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Dutch Salon at new Istanbul Design Biennial

On the banks of the Bosporus the Istanbul Design Biennial started several weeks ago. This new event will take place until December 12, 2012. An important part of the program is executed by Salon, the Dutch platform for design, fashion and art. 

By Jeroen Junte / 08-11-2012

“We are proud that we have so many Dutch designers represented here”, says Ozlem Yalim, director of the design biennial. “The Dutch are world famous and their presence can contribute immensely to the status and the promotion of our new event.”

Salon selected works of over thirty Dutch designer that are shown at surprising locations scattered around Istanbul’s old city district Beyoğlu. “We want to show fashion and design in an everyday context so people who normally wouldn’t get in touch with it, can experience it in casual way.  You get a different view on a pair of shoes of designer Iris van Herpen when they are standing in the window of a travel agency”, says Gijs Stork, who manages Salon with Manon Schaap.

Beautiful pictures by Vivianne Sassen can be found on the  tiled walls of a ordinary lunchroom or haute couture by designer Marga Weimans hanging in the cold neon light of a rundown carpenters’ workshop. “The color and texture of the fabric reminded us of wood”, explains Schaap about this remarkable choice of location.

The choice of objects was made with Turkish context in mind. Selected are Dutch, Turkish and Dutch-Turkish designers. The sisters Anne and Meis de Jongh present Jongh Geleerd, Oud Gedaan (a play on words meaning learned young, practiced when old), a study of the traditional embroidery and lacework techniques of Turkish and Moroccan immigrant wives. The lacework functioned as an inspiration for a jewelry collection. Though a link with Istanbul was not a must; Salon also selected the hysterical fabrics of fashion designer Bas Kosters or the minimalistic Waterjugs on a table in a boutique hotel. Stork: “The inhabitants of Istanbul must have a chance to get acknowledged with typical Dutch design.”

Salon also participated in a series of workshops where young Dutch designers were coupled with local craftsman and small workshops. “Dutch designers get a chance to work with crafts that are distinct in their own country. The Turkish craftsmen are challenged to experiment with new techniques and  innovate their collection”, explains Schaap. The artist duo Noman worked with carpet weavers. “We asked them to make carpets in strange forms like triangles,” says Lara Tolman, one half of Noman. “At first they were reserved. But later they became really enthusiastic. Though our carpets were still too awkward for them to consider serial production. But in the Netherlands a carpet weaver would never take the effort to produce even a single piece.”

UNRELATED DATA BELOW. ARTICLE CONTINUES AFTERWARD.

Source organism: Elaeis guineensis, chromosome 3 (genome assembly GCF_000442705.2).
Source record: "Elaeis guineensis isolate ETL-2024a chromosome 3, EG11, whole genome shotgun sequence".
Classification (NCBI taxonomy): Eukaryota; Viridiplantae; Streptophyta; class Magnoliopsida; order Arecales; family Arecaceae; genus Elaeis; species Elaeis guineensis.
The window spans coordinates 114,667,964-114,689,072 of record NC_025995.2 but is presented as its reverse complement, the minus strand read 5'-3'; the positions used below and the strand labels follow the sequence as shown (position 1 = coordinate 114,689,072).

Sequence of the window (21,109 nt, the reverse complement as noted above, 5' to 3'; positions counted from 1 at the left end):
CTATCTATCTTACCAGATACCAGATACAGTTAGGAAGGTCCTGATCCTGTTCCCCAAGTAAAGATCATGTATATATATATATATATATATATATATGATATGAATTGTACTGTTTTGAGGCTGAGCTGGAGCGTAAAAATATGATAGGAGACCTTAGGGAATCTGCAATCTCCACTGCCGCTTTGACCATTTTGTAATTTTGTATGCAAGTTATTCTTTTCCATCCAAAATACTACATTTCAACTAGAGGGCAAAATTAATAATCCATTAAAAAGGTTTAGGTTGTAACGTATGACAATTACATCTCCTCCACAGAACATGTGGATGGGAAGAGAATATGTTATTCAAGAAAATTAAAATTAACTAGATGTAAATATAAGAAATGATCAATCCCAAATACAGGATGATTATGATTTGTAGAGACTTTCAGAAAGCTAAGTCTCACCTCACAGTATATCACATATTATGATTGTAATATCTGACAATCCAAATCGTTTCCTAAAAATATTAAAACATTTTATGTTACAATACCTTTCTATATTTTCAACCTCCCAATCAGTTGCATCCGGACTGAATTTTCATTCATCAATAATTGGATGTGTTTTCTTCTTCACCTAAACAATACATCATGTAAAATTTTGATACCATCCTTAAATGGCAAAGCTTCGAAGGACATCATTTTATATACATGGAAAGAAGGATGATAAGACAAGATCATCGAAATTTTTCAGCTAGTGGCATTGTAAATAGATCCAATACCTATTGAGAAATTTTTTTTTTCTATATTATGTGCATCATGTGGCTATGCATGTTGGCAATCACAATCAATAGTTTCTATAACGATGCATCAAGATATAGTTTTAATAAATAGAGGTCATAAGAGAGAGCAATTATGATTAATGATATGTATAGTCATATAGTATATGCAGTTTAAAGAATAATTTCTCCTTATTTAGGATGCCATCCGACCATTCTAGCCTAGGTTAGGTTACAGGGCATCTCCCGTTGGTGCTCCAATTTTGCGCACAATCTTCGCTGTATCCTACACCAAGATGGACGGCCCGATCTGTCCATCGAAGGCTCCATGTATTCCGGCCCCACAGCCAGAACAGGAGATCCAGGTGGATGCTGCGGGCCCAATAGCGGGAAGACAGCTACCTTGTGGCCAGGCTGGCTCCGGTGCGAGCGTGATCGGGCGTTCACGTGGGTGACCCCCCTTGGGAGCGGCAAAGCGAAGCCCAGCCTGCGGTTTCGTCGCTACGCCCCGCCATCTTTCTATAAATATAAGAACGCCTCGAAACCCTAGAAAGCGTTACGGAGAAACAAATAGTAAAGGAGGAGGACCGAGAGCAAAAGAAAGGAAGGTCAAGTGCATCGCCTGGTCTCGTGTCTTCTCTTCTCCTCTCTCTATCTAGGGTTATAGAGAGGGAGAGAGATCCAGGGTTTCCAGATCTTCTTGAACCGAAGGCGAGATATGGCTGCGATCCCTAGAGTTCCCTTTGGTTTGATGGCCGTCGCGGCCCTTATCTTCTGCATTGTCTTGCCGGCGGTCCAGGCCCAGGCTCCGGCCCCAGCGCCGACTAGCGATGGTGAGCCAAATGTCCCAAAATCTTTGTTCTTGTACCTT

More Dutch designers are represented at Istanbul Design Biennial in the architectural exhibition Musibet in the Museum for Modern Art. Featured here is Making City, a project that was executed as part of the International Architecture Biennial Rotterdam (IABR) earlier this year. It compares three architectural project in Rotterdam, Istanbul and the Brazilian metropole Sao Paulo. In Rotterdam the architectural firm ZUS realized a walking bridge that connect the different parts of the scattered Rotterdam centre with crowd funding and civilian participation. “Urban renewal in Istanbul is dictated by private investors and a slow bureaucracy. A bottom-up project such as our bridge in Rotterdam could be the way to a more social city planning”, says Christian Korevaar, architect at ZUS and member of the curatorial team of Making City. 

In the main exhibition Adhocracy, curated by DOMUS-editor Joseph Grima, Dutch designers and alumni from the Design Academy Eindhoven are also well represented. The Belgium designstudio Unfold shows Kiosk 2.0, a mobile bike-factory that consist of a 3D-printer and a fast internet connection. With this, products can be made and sold on street corners as though they were flowers or hotdogs. Bas Princen shows the pictures of 900km Nile City, a project in which the Nile-delta is presented a metropole.

During the opening weekend of the Istanbul Design Biennial multiple Dutch events were organized by various Dutch institutions as part of the celebration 400 years of trade-relations between Turkey and the Netherlands. The city of Amsterdam docked a 19th century clipper at Istanbul harbor for seminars, lectures and fashion shows are conducted. In the slipstream of the biennial the mayor of Amsterdam Eberhard van der Laan and the mayor Rotterdam Ahmed Aboutaleb signed treaties to intensify Dutch-Turkish collaboration in the field of fashion, design and architecture.

Main image: Salon/ Istanbul poster
Other images: 1. Marga Weimans Photo: JW Kaldenbach 2.Viviane Sassen/ Martine Stig 3. Bas Kosters, Antoine Peters, Osaira Muyale & Darkie Photo: Marij Elisabeth Rynja 4. Making City via IABR 5. Adhocracy via IDB

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